The evolution of mediated counter-publics
Perhaps one of the most prominent frameworks for conceptualising these shifts has been Habermasian theories of counter-publics. Following Nancy Frasers definition (1990), counter-publics operate as a separate (counter) public sphere, constructing alternative narratives that may not be in line with mainstream debate. While early online activism was seen as holding potential to support the formation and spread of counter-public opinion (Ruiz 2014) — even though this process was complex (Downey and Fenton 2003) — today opportunities for exerting this influence are perceived as increasingly fleeting (particularly for the left). Since the early 2000s, these issues have only intensified, and it is not just the efficacy of progressivist counter-publics that has been called into question or even their capacity to form — though these concerns have indeed been raised — but the ongoing pertinence of Habermasian theory itself.
As activism has shifted from alternative media infrastructures (developed by the activists who use them) to social media, protest is argued to have become more ephemeral. Unlike the close-knit relationship between alternative media and activist identity formation that characterised initiatives such as Indymedia and McSpotlight, social media like Twitter have served as platforms for more instantaneous forms of mobilisation in relation to specific issues. Bruns and Burgess (2011), for instance, describe how ‘ad hoc’publics regularly emerge on Twitter and form collective responses to specific social and political developments (see also Dawes 2017). Rather than the collective identity-building that is necessary to sustain counter-publics, what emerges is much looser networks of individuals who coalesce temporarily around specific issues before dissipating. These dynamics are not wholly negative and have potentials as well as drawbacks (as discussed next; see also Jackson et al. 2020).
Two particular issues, however, complicate wholly positive appraisals of these tactics. Firstly, as we elucidate shortly, such approaches lend themselves to authoritarian populism as much as progressivist critiques of contemporary political development. The second complicating issue relates more to the implications of Habermasian speech ideals. Despite well-documented concerns, social media platforms still often present themselves as contributors to ‘public conversation’ (Poole et al. 2020); such narratives evoke a Habermasian ideal that more speech equates to good speech and that if the fragmentation created by social media could be overcome — and different voices brought together - then a healthier public sphere would emerge. What is missing from such arguments is the fact that on platforms such as Twitter, different publics are often already brought together, converging on particular hashtags to engage in debate (Siapera et al. 2018; Poole et al. 2019). Yet these engagements rarely result in dialogue and mutual understanding but instead lead to what Karlsen et al. (2017) describe as a ‘trench warfare’ dynamic in which pre-existing standpoints are reinforced through argumentation. Before engaging with examples that can be used to conceptualise these problems in more depth, however, it is useful to turn to a slightly different body of work that can be used to point to some more hopeful political and theoretical trajectories.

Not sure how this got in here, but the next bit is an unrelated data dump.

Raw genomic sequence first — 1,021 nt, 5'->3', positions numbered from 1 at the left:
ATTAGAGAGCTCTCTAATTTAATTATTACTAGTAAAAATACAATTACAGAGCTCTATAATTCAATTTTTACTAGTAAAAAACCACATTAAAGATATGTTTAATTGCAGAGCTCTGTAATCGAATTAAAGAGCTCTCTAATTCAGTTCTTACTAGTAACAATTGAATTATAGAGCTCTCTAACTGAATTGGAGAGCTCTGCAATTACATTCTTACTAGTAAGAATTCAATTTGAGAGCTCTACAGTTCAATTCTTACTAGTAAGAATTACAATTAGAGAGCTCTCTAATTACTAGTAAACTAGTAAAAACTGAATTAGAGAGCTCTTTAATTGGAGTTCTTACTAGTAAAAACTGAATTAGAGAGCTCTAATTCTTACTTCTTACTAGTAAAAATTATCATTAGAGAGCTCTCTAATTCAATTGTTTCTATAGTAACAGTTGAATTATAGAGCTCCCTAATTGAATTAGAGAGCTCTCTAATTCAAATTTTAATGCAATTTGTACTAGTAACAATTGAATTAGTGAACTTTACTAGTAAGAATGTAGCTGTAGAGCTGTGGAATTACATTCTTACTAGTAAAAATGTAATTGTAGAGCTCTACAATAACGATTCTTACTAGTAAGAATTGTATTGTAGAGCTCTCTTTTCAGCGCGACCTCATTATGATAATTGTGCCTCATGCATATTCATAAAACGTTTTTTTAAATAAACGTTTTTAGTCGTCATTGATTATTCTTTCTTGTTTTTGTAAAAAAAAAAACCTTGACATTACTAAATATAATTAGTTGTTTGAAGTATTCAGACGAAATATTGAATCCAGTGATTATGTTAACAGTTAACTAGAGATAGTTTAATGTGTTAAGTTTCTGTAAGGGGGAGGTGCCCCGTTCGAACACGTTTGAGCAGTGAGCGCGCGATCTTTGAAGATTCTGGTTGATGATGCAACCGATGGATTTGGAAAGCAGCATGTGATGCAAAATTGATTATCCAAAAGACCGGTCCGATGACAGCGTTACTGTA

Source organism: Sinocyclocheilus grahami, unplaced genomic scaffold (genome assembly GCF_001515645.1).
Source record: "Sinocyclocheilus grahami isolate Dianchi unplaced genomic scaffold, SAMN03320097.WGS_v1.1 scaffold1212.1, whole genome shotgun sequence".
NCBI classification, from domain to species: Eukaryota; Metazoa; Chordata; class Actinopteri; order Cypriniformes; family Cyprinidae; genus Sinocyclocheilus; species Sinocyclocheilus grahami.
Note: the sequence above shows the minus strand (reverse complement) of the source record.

Frictions and entanglements
For all the concern about social media, as internet use has shifted from being counter-cultural to everyday (Gerbaudo 2017), there has been a growing sense that contemporary activism is necessarily entangled with technologies that might create tensions but whose use is difficult to avoid. For this reason, a growing body of work has departed from deterministic narratives about how particular media constrain or enable activism. Instead, the focus is placed on how activists navigate tensions — or ‘frictions’ — associated with the communications platforms their work is necessarily entangled with (Shea et al. 2015; Trere 2018; Giraud 2019).
Shea et al.’s 2015 edition of Fibreculture, for instance, contains a range of articles that examine moments when particular media platforms clash with the needs of activists, who are then forced to develop workarounds for these problems. Here friction is not merely a problem to be overcome but a site of agency; when confronted with tensions generated by their media use, activists are often forced to reflect critically on their practice and craft alternative ways of doing things. Commonplace tactics, for instance, included juxtaposing public-facing social media with alternative activist media or limiting how and why commercial platforms are used. These approaches have often created space for activist perspectives to be propelled to wider audiences. Others in the special edition use the concept of productive friction in a slightly different sense, in reference to discursive frictions that arise when hegemonic social norms conflict with online counter-narratives on social media (Rambukanna 2015). As with frictions associated with technologies themselves, here, too, space is often created for more critical voices to gain visibility beyond the communities from which they originate.
Although social media activism is seemingly less radical than the grassroots, participatory alternatives that inspired so much hope at the end of the millennium, therefore, perhaps it offers a slightly different hope for narratives against populism to reach beyond the activist communities in which they originate and make incursions in the public sphere. Indeed, in the examples we focus on next, these potentials have been borne out. At the same time, these platforms’ concurrent use in spreading hate speech offers a reminder that any such hopes should remain modest.